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Summary Article: Protagoras
from The Encyclopedia of Ancient History

Protagoras of Abdera (ca. 490–420 BCE), Greek intellectual, pupil of Democritus, author of treatises on grammar, logic, Ethics, and politics, was involved in Athenian life during a period of intensive intellectual creativity. He was appointed lawgiver in the Panhellenic colony of Thourioi but charged with impiety (Asebeia) upon his return to Athens and forced to flee — according to a not entirely reliable source. Protagoras figured in Eupolis' play Flatterers (PCG frs. 157, 158 Kassel–Austin). He is believed to have died in a shipwreck.

Protagoras enjoyed a universally distinguished reputation for his philosophical wisdom (Pl. Menex. 91e), but also aroused opposition as a "Sophist" (Pl. Prt. 317b; see Sophists, Greece). He was criticized for cultivating political shrewdness; for teaching aspiring politicians how to persuade multitudes and how to acquire dominion over others, and for receiving payment for this activity; for adopting a skeptical attitude towards the possibility of certain knowledge – which he did both on account of the inadequacy and fallibility of the senses and on the grounds of there being no stable reality that could be known; and for undermining traditional morality by teaching that it is impossible to distinguish between right and wrong. The first two points of criticism find expression mainly in Plato's Protagoras and Theaetetus. The third emerges in Aristophanes' Clouds.

This perspective, very much influenced by Plato's general attitude to the Sophists, has been challenged recently, and the result is a reassessment of Protagoras' intellectual profile. Scholars have come to realize that the conceptual gap separating Socrates from the Sophists was not as great as Plato had posited. Socrates was, in fact, remarkably like them. Furthermore, in retrospect, Protagoras' positions often seem preferable to those of Plato. For instance, Protagoras' contention that the soul does not exist independently of the senses (Diog. Laert. 9.8.51) is borne out by modern neuroscience.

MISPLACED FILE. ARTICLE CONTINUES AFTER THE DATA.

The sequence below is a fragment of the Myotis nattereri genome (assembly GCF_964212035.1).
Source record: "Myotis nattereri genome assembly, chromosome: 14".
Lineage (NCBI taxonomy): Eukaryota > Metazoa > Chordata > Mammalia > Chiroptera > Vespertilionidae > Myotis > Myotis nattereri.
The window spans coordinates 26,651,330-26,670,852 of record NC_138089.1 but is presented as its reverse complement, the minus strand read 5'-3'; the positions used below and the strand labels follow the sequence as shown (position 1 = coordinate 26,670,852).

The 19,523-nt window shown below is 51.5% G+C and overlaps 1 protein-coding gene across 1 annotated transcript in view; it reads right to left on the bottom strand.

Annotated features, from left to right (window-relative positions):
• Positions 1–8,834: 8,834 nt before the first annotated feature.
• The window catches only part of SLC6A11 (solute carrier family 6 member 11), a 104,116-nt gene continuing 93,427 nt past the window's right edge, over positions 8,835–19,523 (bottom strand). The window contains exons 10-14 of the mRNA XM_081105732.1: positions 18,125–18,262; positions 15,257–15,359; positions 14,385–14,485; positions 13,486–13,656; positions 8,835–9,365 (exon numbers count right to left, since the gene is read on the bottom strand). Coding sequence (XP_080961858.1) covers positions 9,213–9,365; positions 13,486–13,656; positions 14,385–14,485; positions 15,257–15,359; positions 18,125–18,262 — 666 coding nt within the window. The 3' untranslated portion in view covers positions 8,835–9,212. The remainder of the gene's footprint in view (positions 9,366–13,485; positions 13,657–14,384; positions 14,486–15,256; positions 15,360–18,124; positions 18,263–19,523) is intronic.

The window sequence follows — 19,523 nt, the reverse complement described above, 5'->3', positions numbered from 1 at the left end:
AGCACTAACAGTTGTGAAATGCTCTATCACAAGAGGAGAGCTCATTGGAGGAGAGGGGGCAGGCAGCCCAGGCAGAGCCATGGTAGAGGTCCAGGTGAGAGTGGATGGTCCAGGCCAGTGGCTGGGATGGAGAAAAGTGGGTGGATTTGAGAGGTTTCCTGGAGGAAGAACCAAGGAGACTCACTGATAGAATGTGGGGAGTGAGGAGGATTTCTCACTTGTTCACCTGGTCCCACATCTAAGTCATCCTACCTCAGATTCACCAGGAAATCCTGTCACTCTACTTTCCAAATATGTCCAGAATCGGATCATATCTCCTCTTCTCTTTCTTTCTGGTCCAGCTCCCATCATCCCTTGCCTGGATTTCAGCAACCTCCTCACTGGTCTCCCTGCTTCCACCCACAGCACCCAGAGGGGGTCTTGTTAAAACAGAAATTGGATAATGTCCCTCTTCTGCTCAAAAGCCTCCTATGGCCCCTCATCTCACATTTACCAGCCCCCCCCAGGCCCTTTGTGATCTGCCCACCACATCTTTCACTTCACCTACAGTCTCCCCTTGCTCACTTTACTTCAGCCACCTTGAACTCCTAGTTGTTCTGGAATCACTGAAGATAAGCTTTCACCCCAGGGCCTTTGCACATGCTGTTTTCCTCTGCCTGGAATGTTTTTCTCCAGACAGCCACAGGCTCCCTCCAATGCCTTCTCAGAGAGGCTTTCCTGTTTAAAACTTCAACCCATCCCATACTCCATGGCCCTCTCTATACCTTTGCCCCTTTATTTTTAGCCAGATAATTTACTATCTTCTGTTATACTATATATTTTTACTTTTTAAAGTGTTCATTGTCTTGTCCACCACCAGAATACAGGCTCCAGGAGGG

Today interest in Protagoras revolves around two doctrines and a mythical simile that survive in fragmentary form. The doctrine summarized in the proposition that "man is the measure of all things" (panton chrematon metron estin anthropos) is commonly (though not exclusively) taken to mean that sensory appearances and beliefs are objective truths, not subjective opinions. However, the mode of thinking underlying this claim had already been exposed as self-refuting in antiquity: if all beliefs are true, then the belief that all beliefs are not true is also true (Pl. Tht.).

Protagoras' agnosticism is summed up in a sentence that supposedly opened a work entitled On the Gods, quoted by Diogenes Laertius (9.8.51): "Concerning the gods I am unable to discover whether they exist or not, or what they are like in form; for there are many hindrances to knowledge, the obscurity of the subject and the brevity of human life." It has been noted that, unlike the other Presocratic atheists, Protagoras is not denying the existence of either supernatural powers or polytheistic gods. He is merely providing reasons for suspending judgment.

According to the mythical simile attributed to Protagoras by Plato, men, after being created and provided with a "divine portion," banded together to combat wild beasts. However, once they had done so and had founded cities, "they did wrong to one another through the lack of civic art (politike techne), and thus they began to be scattered again and to perish." The attempt to found cities finally succeeded thanks to divine intervention. Zeus, fearing man's destruction, "sent Hermes to bring shame (aidos) and right (dike) among men, to the end that there should be regulation of cities and friendly ties to draw them together" (Prt. 322b–c). The simile foreshadows the modern idea of social contract.

Eclipsed in antiquity by Plato and underrated in modern times, Protagoras deserves renewed attention.


Panhellenism; Philosophy, Classical Greece.

References and Suggested Readings
  • Diels, H.; Kranz, W. (1952) Die Fragmente der Vorsokratiker, 6th ed., vol. 2. Berlin.
  • Guthrie, W. K. C. (1969) A history of Greek philosophy, vol. 3. Cambridge.
  • Kassel, R.; Austin, C. (1983-) Poetae comici Graeci. Berlin.
  • Kerferd, G. B. (1981) The sophistic movement. Cambridge.
  • Wallace, R. W. (2007) Plato's sophists, intellectual history after 450, and Sokrates. In L. J. Samons II, ed., The Cambridge companion to the age of Pericles: 215-37. Cambridge.
  • Gabriel Herman
    Wiley ©2012

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